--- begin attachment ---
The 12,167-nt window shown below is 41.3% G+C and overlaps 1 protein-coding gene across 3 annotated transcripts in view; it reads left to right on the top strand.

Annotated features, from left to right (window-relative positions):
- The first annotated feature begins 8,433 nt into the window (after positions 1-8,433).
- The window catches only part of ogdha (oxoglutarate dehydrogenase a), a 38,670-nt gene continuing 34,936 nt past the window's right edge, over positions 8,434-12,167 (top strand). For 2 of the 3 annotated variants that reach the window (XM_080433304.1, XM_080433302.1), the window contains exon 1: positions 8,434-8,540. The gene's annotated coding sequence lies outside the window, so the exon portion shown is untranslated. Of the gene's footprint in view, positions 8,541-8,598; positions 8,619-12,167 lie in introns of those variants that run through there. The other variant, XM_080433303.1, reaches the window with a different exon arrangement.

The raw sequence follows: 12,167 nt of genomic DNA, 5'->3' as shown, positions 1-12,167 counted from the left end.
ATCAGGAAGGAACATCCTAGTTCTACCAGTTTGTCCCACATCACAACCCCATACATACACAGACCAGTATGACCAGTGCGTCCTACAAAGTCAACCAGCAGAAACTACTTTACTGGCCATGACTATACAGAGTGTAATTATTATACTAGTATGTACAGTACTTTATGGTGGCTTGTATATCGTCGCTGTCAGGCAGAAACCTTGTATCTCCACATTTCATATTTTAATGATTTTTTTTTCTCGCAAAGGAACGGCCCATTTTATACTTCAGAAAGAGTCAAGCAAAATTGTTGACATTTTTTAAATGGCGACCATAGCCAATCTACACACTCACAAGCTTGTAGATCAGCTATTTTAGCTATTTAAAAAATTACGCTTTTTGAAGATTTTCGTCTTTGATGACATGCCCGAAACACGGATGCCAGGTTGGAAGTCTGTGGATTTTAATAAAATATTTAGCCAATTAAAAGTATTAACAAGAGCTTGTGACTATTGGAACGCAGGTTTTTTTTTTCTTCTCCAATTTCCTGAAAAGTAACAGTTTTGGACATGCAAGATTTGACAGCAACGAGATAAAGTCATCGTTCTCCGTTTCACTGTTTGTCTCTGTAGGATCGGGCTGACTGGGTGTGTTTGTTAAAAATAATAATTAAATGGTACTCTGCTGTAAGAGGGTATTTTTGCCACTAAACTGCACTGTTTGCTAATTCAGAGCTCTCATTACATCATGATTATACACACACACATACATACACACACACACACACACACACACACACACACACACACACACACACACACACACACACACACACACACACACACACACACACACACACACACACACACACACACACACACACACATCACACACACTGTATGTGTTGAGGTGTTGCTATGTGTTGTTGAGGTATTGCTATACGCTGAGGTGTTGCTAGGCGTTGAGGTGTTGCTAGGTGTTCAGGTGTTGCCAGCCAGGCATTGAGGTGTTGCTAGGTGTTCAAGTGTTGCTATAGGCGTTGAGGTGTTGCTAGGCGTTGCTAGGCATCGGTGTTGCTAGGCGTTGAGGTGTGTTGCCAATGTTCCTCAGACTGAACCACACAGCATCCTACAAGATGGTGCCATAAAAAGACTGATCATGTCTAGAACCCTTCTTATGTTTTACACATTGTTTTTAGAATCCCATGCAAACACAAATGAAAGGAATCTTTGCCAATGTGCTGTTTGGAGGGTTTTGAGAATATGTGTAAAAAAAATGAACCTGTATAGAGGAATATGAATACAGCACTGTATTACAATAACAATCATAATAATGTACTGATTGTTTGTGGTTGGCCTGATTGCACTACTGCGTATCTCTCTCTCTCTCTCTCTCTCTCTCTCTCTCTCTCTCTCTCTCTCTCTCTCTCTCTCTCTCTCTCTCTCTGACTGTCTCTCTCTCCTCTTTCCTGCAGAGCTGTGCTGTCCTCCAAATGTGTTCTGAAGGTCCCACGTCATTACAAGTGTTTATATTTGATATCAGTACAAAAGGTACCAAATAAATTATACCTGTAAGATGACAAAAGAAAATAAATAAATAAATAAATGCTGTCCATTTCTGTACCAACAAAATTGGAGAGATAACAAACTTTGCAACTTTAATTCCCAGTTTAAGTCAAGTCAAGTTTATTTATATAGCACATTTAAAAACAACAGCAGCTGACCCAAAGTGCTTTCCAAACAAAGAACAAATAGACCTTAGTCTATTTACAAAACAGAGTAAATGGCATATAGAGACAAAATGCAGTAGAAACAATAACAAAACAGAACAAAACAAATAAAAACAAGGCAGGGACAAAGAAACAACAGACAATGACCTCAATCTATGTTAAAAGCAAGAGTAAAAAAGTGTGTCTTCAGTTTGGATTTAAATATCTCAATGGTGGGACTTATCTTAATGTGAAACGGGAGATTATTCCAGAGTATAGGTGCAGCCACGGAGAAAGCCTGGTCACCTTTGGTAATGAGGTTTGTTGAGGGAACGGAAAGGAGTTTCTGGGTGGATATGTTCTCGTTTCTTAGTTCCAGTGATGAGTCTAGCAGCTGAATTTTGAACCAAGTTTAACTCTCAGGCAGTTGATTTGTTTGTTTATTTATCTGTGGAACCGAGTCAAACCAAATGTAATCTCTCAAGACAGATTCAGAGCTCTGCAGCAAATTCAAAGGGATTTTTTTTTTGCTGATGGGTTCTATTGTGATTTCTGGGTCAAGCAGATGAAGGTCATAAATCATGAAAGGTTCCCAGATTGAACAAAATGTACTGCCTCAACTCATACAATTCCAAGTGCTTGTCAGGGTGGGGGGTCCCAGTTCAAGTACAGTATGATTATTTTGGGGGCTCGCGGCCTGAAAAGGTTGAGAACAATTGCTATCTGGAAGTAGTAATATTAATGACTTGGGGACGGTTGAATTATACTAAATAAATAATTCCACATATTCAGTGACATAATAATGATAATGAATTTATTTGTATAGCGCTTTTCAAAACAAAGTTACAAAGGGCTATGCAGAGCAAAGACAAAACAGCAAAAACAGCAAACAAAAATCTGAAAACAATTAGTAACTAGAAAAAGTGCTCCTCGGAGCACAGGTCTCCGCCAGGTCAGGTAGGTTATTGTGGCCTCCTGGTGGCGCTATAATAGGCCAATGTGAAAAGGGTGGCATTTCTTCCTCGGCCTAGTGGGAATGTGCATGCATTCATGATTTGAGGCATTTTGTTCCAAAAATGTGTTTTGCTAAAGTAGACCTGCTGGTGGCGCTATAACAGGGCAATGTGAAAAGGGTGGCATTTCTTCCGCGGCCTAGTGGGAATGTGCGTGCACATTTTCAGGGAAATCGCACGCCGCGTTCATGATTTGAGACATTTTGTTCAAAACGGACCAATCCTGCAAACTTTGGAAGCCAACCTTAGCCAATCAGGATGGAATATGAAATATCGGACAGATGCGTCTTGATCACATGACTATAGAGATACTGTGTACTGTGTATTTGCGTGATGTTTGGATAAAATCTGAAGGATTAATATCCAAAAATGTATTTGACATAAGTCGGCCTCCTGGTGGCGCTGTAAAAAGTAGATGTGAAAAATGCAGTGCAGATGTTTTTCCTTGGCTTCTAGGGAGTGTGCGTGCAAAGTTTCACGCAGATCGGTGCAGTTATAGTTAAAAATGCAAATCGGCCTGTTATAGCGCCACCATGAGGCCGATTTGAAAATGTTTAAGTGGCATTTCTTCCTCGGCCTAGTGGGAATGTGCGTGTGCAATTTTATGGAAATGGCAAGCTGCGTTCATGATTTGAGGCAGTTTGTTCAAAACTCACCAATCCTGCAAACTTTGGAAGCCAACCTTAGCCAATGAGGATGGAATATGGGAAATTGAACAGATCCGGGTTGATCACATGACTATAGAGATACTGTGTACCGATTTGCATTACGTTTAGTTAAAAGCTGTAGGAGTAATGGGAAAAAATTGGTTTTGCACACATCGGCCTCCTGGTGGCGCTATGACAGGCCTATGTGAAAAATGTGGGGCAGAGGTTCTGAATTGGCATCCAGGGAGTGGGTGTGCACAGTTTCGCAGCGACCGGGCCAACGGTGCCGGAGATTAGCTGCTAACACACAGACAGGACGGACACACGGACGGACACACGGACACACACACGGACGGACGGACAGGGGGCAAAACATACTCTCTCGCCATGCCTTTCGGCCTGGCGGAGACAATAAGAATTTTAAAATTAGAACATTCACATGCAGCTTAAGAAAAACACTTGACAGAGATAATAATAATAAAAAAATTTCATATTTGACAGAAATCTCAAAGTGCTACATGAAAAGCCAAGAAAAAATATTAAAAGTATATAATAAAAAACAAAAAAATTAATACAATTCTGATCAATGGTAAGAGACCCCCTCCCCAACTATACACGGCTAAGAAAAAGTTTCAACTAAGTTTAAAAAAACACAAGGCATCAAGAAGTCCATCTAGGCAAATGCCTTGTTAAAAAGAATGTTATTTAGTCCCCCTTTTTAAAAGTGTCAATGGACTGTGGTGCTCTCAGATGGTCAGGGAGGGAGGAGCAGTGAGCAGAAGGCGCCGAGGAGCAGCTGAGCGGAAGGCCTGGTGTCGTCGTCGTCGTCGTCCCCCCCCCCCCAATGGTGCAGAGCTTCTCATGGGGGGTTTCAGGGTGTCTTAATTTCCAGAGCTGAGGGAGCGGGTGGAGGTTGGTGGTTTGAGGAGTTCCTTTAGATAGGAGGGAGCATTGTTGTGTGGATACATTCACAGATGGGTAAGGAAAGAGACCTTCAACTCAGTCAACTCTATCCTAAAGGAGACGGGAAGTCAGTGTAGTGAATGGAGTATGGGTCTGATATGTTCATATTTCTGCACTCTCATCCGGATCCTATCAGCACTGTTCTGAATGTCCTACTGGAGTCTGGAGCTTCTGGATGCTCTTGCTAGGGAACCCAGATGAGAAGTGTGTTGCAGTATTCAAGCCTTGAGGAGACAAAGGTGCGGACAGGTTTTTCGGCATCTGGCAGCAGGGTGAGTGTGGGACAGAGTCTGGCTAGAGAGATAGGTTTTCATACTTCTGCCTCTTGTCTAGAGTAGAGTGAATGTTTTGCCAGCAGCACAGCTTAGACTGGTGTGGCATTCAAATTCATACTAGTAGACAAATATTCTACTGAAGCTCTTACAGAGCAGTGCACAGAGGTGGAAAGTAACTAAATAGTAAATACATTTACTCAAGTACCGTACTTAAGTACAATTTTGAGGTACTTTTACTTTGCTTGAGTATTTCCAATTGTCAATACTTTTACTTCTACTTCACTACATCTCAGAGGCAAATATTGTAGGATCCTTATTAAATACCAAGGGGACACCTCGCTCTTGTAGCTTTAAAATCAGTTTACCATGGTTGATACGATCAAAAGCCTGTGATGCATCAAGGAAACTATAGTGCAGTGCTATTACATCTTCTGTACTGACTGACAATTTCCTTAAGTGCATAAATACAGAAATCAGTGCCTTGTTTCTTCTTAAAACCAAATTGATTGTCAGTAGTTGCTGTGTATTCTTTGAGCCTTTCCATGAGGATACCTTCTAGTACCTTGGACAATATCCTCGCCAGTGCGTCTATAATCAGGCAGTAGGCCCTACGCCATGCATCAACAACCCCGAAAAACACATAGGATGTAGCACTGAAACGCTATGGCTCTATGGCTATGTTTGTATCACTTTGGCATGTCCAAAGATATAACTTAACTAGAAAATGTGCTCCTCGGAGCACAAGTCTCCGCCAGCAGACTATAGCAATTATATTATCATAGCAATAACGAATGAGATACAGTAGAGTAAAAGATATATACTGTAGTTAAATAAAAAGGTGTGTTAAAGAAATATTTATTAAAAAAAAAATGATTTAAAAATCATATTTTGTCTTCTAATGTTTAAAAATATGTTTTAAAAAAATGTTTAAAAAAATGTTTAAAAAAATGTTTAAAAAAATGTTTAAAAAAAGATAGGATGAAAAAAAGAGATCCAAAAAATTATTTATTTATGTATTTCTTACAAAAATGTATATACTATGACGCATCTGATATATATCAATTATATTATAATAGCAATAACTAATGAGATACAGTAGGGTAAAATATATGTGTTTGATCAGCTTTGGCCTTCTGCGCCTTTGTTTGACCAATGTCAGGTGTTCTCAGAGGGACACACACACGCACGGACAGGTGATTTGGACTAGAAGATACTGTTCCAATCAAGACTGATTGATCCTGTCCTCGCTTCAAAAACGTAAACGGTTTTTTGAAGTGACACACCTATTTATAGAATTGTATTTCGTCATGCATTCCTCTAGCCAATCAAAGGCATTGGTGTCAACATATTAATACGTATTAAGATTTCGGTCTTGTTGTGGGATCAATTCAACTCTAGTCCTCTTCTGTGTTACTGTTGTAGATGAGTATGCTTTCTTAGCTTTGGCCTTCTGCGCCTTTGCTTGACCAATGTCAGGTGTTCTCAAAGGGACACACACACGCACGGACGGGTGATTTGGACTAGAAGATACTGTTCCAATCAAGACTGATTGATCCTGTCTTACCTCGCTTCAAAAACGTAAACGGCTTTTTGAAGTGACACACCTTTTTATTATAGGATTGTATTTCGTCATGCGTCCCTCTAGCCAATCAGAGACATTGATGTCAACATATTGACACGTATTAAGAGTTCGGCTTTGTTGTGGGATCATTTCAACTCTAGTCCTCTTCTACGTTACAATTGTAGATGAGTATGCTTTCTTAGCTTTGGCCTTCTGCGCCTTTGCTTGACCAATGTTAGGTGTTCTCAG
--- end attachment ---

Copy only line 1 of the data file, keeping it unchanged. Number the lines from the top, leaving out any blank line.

The 12,167-nt window shown below is 41.3% G+C and overlaps 1 protein-coding gene across 3 annotated transcripts in view; it reads left to right on the top strand.